Intense Heat

Town Topics
3 June, 1992

Intense Heat

So intense was the heat, said Princeton Fire Chief Joseph Meyers, that it was blistering the paint on their trucks.

The wood in the old barn was so old and dry it was like a match, be said. It collapsed in a heap of charred fragments, with only the chimney standing, about 20 minutes after firemen arrived.

Firemen from Princeton’s three volunteer fire companies, Chief Myers said, were hampered at first by a low water pressure of 25 to 30 pounds. Normal pressure is 80 to 100.

Once housing a blacksmith shop, the barn was presently being used as a storage facility, according to PMC spokes-woman Jane Kerney. In it at the time, in addition to the lawn mower equipment, were 250 plastic garbage cans plus some cable and electric poles that were to be used for the 39th annual Hospital Fete on June 13.

In April, Merwick was cited for 65 fire code violations but Ms. Kerney said that the barn was not involved. About 80 percent of the violations have been corrected by the Medical Center which has until August 31 to complete the work.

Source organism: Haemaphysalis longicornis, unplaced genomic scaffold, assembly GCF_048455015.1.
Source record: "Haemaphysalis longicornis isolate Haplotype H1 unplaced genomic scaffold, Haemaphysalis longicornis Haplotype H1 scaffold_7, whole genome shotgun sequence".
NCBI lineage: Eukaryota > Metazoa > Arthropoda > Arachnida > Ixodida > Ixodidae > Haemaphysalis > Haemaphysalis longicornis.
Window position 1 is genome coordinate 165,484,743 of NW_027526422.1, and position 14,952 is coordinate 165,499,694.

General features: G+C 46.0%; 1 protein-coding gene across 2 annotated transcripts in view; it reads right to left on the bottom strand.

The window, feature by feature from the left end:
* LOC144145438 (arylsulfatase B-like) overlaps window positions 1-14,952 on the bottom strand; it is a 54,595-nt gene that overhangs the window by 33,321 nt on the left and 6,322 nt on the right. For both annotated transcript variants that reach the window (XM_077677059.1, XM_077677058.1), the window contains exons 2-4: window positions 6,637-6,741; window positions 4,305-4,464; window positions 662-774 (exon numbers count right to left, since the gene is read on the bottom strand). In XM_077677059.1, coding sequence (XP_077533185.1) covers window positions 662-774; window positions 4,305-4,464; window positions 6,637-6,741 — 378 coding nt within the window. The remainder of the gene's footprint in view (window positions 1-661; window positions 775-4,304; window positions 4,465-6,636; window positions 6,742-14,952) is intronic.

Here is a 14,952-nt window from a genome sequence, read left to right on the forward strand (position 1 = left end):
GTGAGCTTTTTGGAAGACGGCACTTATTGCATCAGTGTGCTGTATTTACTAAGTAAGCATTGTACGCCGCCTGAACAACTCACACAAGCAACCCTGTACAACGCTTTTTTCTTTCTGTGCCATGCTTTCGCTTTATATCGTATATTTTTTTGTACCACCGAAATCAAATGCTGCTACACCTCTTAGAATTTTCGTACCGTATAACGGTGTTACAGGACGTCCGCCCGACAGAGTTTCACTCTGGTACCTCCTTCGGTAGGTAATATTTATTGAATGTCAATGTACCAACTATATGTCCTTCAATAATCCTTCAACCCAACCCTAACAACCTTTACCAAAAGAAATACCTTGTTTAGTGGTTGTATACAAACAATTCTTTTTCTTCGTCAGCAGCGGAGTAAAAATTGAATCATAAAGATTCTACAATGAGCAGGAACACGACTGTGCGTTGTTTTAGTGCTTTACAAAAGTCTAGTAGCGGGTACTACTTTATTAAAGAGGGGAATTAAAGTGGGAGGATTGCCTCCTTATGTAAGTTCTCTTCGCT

Patients at Merwick were not evacuated because of the distance of the barn from the main Merwick building, which was donated at the same time. Ms. Kerney said that the Medical Center has plans to rebuild at the barn’s location. It was too early, she said, to estimate the damage amount.

NOTHING LEFT TO SAVE: Firemen hose down the remains of the barn from every angle, but the structure and all its content, including some items for the June Fete, belonging to the Princeton Medical Center, were a total loss. A lack of water pressure at first forced pumper trucks to be called in from neighboring communities. Then the building seemed to explode and become engulfed in flames.


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